The next day, I wake up at dawn. My plane is scheduled to leave at eight. The national airport is what you would expect from a small airport in Africa. A crowd of people are walking (because there is no running here) in all directions, offering obscure services. There is no check-in desk, rather a man is dozing behind a wooden counter with luggage piled up on carts next to him. After I manage to get my ticket stamped and to receive a-sort-of boarding pass without a seat number, my luggage is added to the pile, with the risk of making it collapse, and I wait to be called.
Howard is no longer with me and I make myself very small in my seat to better observe my surroundings. There are no shops as there ordinarily would be in an airport, but lots of people are selling packaged or single cigarettes, food and drinks. Despite the early morning hours and the listing of only a few planes on the flight board, it is already crowded. The women wear traditional clothing, but the men are dressed European-style. No beautiful African dresses are to be seen. The general impression is of poverty and cleanliness, of colors faded by time. Another surprise: no characteristic smell. Characteristic of what, I do not know exactly. Maybe I would like this airport to look like a postcard, with bright colors and spicy smells? All of this is disconcerting.
I am half-asleep in the humid heat waiting for this plane that already has 45 minutes of unannounced delay when a man calls us to board. I find myself racing down the runway, wondering if they’ve given out too many boarding passes. I’m hoping to get a seat on this small eighteen-seat plane that doesn’t seem like the safest mode of transportation. One hour and no incident later, we land in Warri. The runway crosses the main road of the city which is closed for the occasion. My adventure continues.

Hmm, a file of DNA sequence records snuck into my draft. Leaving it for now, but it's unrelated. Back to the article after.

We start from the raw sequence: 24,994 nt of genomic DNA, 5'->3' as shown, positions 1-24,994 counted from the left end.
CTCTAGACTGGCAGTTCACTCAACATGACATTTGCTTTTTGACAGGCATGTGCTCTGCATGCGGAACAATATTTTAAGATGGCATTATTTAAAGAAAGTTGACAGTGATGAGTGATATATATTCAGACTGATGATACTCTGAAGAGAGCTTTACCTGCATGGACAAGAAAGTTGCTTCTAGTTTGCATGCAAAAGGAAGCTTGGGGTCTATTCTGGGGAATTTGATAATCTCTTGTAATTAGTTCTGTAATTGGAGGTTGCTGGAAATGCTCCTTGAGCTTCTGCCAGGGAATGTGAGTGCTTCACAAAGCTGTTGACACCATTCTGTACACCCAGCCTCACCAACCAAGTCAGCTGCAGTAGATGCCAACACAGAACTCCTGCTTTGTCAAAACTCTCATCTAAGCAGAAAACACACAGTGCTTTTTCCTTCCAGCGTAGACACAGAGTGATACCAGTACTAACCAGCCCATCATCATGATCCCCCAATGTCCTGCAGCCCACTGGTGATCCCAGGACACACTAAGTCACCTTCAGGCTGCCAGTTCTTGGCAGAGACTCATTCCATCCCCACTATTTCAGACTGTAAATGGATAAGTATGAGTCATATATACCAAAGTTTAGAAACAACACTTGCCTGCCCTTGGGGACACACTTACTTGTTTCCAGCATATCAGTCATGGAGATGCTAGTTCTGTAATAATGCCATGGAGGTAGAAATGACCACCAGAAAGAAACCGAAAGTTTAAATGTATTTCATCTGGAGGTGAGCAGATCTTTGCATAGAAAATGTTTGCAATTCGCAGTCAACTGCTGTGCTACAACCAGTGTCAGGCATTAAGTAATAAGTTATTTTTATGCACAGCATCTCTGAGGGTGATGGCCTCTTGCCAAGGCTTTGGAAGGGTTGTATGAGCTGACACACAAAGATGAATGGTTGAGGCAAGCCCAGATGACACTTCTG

Warri is located in the Niger Delta, a large river that rises at the border of Sierra Leone and Guinea, crosses Mali and then Niger, to flow into the Atlantic Ocean, after a journey of 4,184 kilometers. The city has between 100,000 and 500,000 inhabitants, depending on the source, and three major ethnic groups that fight regularly. The main activity is related to steel and oil with its refinery (one of the three in the country).
This time, the airport is tiny and I find the expected clichés: beggars with polio, children clinging to me and chickens pecking on the edge of the runway. I also discover a feeling of uneasiness that will never let up when I face this misery.
Two men are there waiting for me in work overalls and safety shoes. All this seems so unreal. Yesterday morning I was signing my contract in Paris and today I am making my way through this brightly colorful crowd, in the company of engineers who do not seem to notice my bewildered look. The first one, Libyan, speaks English to me while the other, Tunisian, welcomes me in French. But in the midst of all this confusion, I am no longer surprised by anything.
It is true that I didn’t want the job of a young dynamic executive, surrounded by young ambitious wolves, but this didn’t necessarily mean wanting to wear work overalls! My knights in shining armor drive me through the broken roads in the emblematic Peugeot 504. Around me are dilapidated cars, still running thanks to a few miracles and a lot of string, kids playing on the side of the road, overloaded carts pulled by sweaty beautiful young men, women carrying mountains of objects precariously balanced on their heads. A little further on, I see open-air mechanic workshops, containers that serve as stores, piles of scrap metal in every corner. The landscape is picturesque, but it smells of misery. This is not what I expected from a country that sells millions of barrels of oil per day.